Popular thinking about how to improve food systems for the better often misses the point, according to the results of a three-year global study of salmon production systems. Rather than pushing for organic or land-based production, or worrying about simple metrics such as "food miles," the study finds that the world can achieve greater environmental benefits by focusing on improvements to key aspects of production and distribution.
For example, what farmed salmon are fed, how wild salmon are caught and the choice to buy frozen over fresh matters more than organic vs. conventional or wild vs. farmed when considering global scale environmental impacts such as climate change, ozone depletion, loss of critical habitat, and ocean acidification.
The study is the world's first comprehensive global-scale look at a major food commodity from a full life cycle perspective, and the researchers examined everything -- how salmon are caught in the wild, what they're fed when farmed, how they're transported, how they're consumed, and how all of this contributes to both environmental degradation and socioeconomic benefits.
The researchers behind the study sought to understand how the world can develop truly sustainable food systems through the lens of understanding the complexities associated with wild and farmed salmon production, processing and distribution. They found that decision-making for food must learn to fully account for the life cycle socioeconomic and environmental costs of food production. How we weight the importance of such impacts is ultimately subjective and in the realm of policy and culture, but using a comprehensive approach provides a more nuanced process for informed decision-making. Even food has a lifecycle, and the world must learn to comprehend the full costs of it in order to design reliable, resilient food systems to feed a world population that's forecast to grow to 9 billion in less than 40 years.
The researchers chose salmon as their focus as it exemplifies important characteristics of modern food systems, yet offers unique opportunities for comparison. It is available around the world at any time and in any location, regardless of season or local ecosystem, it is available in numerous product forms, and it is distributed using a variety of transport modes. Unlike many other food systems, however, it is available from both wild sources and a range of farmed production systems.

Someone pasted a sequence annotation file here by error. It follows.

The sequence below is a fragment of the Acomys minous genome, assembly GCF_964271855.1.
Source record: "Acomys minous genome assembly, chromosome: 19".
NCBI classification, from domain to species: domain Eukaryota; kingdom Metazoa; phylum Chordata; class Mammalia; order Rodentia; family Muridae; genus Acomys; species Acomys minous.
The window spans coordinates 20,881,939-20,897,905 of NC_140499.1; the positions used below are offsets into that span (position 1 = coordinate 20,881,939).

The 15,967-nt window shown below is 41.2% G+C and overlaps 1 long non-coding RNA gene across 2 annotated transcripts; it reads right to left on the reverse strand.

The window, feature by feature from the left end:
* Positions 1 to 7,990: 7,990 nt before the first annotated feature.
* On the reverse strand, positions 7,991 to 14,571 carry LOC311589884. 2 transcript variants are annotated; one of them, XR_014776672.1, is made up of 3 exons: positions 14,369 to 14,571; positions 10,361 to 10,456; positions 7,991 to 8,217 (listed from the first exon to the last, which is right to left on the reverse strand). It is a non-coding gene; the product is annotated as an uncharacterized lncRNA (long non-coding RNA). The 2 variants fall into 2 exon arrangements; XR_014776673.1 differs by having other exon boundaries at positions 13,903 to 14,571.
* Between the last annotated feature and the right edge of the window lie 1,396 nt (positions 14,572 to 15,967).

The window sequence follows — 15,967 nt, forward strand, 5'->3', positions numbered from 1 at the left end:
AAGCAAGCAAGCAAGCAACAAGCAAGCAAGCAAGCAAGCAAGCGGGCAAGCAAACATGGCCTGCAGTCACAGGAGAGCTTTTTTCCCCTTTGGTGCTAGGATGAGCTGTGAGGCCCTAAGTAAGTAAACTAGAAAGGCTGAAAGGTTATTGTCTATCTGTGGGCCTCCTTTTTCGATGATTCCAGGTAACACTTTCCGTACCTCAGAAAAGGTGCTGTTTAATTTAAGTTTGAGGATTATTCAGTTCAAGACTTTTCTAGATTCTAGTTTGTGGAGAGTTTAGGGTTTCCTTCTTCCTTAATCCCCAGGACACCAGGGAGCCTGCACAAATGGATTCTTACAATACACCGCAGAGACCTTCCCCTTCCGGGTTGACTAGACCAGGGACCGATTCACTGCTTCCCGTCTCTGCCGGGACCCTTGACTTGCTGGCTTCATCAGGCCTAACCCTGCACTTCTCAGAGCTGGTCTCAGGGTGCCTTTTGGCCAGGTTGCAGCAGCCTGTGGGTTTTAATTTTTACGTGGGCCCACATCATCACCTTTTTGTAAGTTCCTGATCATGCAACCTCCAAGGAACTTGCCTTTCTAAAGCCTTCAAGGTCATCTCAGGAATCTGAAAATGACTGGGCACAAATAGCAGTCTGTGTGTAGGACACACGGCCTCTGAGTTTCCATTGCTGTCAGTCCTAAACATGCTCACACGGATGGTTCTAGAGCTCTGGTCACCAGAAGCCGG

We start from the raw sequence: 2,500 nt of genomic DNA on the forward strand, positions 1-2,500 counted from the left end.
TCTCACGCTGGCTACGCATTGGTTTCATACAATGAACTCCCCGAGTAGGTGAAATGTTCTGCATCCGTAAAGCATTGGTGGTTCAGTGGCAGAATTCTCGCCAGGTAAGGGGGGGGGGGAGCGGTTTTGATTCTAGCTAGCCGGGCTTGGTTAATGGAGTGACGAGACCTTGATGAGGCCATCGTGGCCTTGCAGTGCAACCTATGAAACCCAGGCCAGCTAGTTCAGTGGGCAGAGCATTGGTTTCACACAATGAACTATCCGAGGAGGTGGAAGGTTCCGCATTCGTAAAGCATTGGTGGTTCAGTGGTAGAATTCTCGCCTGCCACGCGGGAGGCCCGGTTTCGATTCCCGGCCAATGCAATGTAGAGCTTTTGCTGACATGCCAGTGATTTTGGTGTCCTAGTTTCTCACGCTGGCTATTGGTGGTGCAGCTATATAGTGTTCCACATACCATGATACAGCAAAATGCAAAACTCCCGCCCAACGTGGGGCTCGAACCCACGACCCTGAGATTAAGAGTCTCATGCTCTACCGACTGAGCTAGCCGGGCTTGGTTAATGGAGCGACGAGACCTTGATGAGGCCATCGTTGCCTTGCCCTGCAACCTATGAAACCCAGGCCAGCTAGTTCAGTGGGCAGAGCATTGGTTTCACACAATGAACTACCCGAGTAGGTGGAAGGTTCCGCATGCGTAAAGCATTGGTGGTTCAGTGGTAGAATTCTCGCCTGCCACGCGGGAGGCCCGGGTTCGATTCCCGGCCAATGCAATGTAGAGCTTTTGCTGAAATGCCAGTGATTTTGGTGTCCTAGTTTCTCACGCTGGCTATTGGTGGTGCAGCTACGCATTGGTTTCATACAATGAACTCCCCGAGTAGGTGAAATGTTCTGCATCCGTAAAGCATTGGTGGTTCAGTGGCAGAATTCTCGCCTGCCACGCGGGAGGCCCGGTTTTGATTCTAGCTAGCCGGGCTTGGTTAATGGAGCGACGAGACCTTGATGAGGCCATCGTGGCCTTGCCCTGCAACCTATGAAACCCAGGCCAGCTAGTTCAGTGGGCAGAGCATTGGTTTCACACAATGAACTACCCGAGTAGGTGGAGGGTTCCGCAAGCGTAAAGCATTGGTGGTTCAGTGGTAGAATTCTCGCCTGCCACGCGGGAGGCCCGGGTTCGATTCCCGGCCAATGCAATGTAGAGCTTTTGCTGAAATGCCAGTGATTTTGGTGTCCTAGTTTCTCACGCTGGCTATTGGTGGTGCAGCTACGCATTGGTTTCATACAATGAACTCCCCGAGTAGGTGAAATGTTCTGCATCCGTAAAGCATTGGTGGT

While it isn't easy to balance people, profit and planet, the world must do much better. Food production, in aggregate, is the single largest source of environmental degradation globally. Impacts vary dramatically depending on what, where and how food is produced. For example, early results of the study found that growing salmon in land-based farms can increase total greenhouse gas emissions ten-fold over conventional farming depending on how and where the farming is conducted. Similarly, while organic farming of many crops offers benefits over conventional production, organic salmon production gives rise to impacts very similar to conventional farming due to the use of resource intensive fish meals and oils. Beyond the farm, it's important to also consider the total impact of food preparation. Driving to the store alone and then cooking alone at home has a big environmental impact. Going out to dinner more, or just eating more frequently with friends and family at home, has huge benefit.
For concerned consumers, it's important to think about how food was produced and transported -- not just where it was produced -- when making food choices.
Initial Findings from the Study (More Due with the Final Report in 2010):
Across salmon production systems -- and all food systems -- the world is often swimming against the tide. Instead of working with nature, people work against it, chasing fish in the open ocean with big diesel engines or substituting energy demanding pumping and water treatment for free ecosystem services in salmon farming. We can and must do better than this and start to swim with the tide.
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